Books, Blunts, and Bullets: On Black Men Reading, Loving, and Dying

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Commentary Race

Books, Blunts, and Bullets: On Black Men Reading, Loving, and Dying

Dr. Cynthia Greenlee

I had thought that as a "good" progressive and a "woke" Black person, I could see Keith Lamont Scott's complexity without blinders and bias. But what I realize now is that state violence goes so deep, it may take my lifetime—and certainly longer than Scott's—to excavate it.

Of all the details to emerge about the September 20 police shooting of 43-year-old Keith Lamont Scott in Charlotte, North Carolina, there is one that haunts me.

Right before his death, Scott may have been reading a book.

I fixated on this claim, maybe because Scott was a fellow North Carolinian. Or maybe it was a mental detour that helped me skirt the psychic grimness of now, when Black lives are as cheap as paperback novels and the people who take them are as unapologetically unashamed as some presidential candidates.

I obsessively wondered what that book may have been. Was he a devotee of true crime novels? Perhaps he preferred science fiction. Was the car the only place where he, a father of seven, could steal a few moments of companionable solitude with a book? And, if as his mother suggested, Scott loved the Koran more than any other book, was his copy as dog-eared and beloved as Korans everywhere? What was the last sura that his eyes scanned?

Sex. Abortion. Parenthood. Power.

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His family claims that he was doing as he often did: poring over a book while waiting for his son’s school bus.

Officials with the Charlotte-Mecklenburg County Police Department have a different version of events, saying that he brandished a gun—a still-contested claim—or had marijuana in the parked car, which caught the surveilling eye of authorities when they were looking for an entirely different man.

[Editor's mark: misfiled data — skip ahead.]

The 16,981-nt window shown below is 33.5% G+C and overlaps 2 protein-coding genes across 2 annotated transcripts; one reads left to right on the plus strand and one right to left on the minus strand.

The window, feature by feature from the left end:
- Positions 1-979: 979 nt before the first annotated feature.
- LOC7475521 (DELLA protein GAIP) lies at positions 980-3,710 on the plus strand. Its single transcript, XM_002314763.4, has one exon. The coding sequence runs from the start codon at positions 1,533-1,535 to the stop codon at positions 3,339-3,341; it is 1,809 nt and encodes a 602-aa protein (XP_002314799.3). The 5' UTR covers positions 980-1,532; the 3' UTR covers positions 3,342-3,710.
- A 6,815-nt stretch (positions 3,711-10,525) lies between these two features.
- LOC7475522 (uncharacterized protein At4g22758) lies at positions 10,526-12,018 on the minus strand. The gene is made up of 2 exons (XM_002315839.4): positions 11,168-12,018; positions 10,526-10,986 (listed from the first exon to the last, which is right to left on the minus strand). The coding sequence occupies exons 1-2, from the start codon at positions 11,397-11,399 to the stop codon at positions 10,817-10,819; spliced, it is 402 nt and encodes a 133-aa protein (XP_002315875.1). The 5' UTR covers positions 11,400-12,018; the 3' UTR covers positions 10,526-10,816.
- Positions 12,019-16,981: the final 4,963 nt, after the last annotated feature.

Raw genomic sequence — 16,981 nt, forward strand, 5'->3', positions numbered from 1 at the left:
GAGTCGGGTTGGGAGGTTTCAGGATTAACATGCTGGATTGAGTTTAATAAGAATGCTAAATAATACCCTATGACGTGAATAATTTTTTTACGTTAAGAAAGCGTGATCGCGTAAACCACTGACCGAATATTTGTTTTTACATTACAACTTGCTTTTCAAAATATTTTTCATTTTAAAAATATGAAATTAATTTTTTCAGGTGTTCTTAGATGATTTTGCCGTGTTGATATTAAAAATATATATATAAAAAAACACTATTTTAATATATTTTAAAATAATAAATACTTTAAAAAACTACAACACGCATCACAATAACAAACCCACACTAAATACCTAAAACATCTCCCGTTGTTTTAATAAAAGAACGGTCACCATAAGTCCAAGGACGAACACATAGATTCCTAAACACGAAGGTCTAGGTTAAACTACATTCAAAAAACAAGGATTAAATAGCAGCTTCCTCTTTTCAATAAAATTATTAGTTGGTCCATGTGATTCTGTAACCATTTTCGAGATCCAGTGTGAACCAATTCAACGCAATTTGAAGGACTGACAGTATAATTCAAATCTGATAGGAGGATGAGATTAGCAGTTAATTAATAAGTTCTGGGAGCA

As with any police killing, the “facts” and narratives will change countless times, especially with the predictable recriminations that the dead Black person was a criminal or unsavory type. And, yes, it took little time and a few public records searches to find Keith Lamont Scott had done time in jail and had been accused of threatening his family with a gun a year before he was shot down by police.

These reports brought me up short and interrupted my internal narrative. When I started writing this piece, I had planned to connect Scott’s automotive reading to my father’s capacious book-love. It was my father who spent the equivalent of several months’ mortgage payments buying his three daughters an expensive encyclopedia set. He never failed to renew my annual Christmas subscription to National Geographic, and he conveniently ignored the many times I forgot to take out the trash because I was reading (though he eventually began subtracting substantial sums from my allowance for every incomplete or tardy chore). In this story, Keith Lamont Scott was like my father: a family man and Man of the Book, in the most literal sense.

And he was a little like me in that, apparently, he couldn’t bear to be without a book.